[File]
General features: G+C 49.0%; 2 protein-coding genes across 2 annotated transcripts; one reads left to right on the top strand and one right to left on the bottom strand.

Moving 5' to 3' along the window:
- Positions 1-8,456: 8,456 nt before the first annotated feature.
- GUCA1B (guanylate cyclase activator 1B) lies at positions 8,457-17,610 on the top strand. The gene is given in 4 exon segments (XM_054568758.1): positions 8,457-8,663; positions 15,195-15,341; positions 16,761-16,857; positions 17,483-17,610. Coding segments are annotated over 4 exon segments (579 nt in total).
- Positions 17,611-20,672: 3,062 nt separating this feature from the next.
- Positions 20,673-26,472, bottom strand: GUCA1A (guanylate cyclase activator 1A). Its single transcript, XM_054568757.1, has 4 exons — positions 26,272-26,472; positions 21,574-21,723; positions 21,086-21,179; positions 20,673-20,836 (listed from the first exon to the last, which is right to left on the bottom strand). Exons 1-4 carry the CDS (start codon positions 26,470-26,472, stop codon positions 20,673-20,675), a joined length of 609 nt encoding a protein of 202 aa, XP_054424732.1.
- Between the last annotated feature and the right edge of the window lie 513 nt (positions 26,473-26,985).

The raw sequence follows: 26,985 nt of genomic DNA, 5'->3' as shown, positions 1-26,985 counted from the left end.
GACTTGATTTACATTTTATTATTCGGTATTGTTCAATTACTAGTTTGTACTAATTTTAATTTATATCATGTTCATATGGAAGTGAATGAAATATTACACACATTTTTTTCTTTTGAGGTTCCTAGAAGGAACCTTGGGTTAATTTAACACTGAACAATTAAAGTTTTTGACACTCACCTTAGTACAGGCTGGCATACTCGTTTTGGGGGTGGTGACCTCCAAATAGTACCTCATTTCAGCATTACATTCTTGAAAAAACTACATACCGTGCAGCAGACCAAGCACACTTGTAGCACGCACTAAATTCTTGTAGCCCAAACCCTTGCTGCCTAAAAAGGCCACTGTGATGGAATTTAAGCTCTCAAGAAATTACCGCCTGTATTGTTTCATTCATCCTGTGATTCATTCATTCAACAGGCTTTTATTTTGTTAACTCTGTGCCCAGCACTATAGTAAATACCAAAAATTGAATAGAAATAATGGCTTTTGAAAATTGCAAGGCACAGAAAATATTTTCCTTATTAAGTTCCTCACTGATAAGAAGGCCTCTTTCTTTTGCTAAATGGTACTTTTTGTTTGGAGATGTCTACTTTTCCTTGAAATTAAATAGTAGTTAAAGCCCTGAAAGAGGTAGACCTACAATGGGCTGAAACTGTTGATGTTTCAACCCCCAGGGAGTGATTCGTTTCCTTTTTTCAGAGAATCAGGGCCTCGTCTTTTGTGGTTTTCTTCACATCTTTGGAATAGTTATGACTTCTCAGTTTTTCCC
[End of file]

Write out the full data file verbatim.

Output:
General features: G+C 49.0%; 2 protein-coding genes across 2 annotated transcripts; one reads left to right on the top strand and one right to left on the bottom strand.

Moving 5' to 3' along the window:
- Positions 1-8,456: 8,456 nt before the first annotated feature.
- GUCA1B (guanylate cyclase activator 1B) lies at positions 8,457-17,610 on the top strand. The gene is given in 4 exon segments (XM_054568758.1): positions 8,457-8,663; positions 15,195-15,341; positions 16,761-16,857; positions 17,483-17,610. Coding segments are annotated over 4 exon segments (579 nt in total).
- Positions 17,611-20,672: 3,062 nt separating this feature from the next.
- Positions 20,673-26,472, bottom strand: GUCA1A (guanylate cyclase activator 1A). Its single transcript, XM_054568757.1, has 4 exons — positions 26,272-26,472; positions 21,574-21,723; positions 21,086-21,179; positions 20,673-20,836 (listed from the first exon to the last, which is right to left on the bottom strand). Exons 1-4 carry the CDS (start codon positions 26,470-26,472, stop codon positions 20,673-20,675), a joined length of 609 nt encoding a protein of 202 aa, XP_054424732.1.
- Between the last annotated feature and the right edge of the window lie 513 nt (positions 26,473-26,985).

The raw sequence follows: 26,985 nt of genomic DNA, 5'->3' as shown, positions 1-26,985 counted from the left end.
GACTTGATTTACATTTTATTATTCGGTATTGTTCAATTACTAGTTTGTACTAATTTTAATTTATATCATGTTCATATGGAAGTGAATGAAATATTACACACATTTTTTTCTTTTGAGGTTCCTAGAAGGAACCTTGGGTTAATTTAACACTGAACAATTAAAGTTTTTGACACTCACCTTAGTACAGGCTGGCATACTCGTTTTGGGGGTGGTGACCTCCAAATAGTACCTCATTTCAGCATTACATTCTTGAAAAAACTACATACCGTGCAGCAGACCAAGCACACTTGTAGCACGCACTAAATTCTTGTAGCCCAAACCCTTGCTGCCTAAAAAGGCCACTGTGATGGAATTTAAGCTCTCAAGAAATTACCGCCTGTATTGTTTCATTCATCCTGTGATTCATTCATTCAACAGGCTTTTATTTTGTTAACTCTGTGCCCAGCACTATAGTAAATACCAAAAATTGAATAGAAATAATGGCTTTTGAAAATTGCAAGGCACAGAAAATATTTTCCTTATTAAGTTCCTCACTGATAAGAAGGCCTCTTTCTTTTGCTAAATGGTACTTTTTGTTTGGAGATGTCTACTTTTCCTTGAAATTAAATAGTAGTTAAAGCCCTGAAAGAGGTAGACCTACAATGGGCTGAAACTGTTGATGTTTCAACCCCCAGGGAGTGATTCGTTTCCTTTTTTCAGAGAATCAGGGCCTCGTCTTTTGTGGTTTTCTTCACATCTTTGGAATAGTTATGACTTCTCAGTTTTTCCC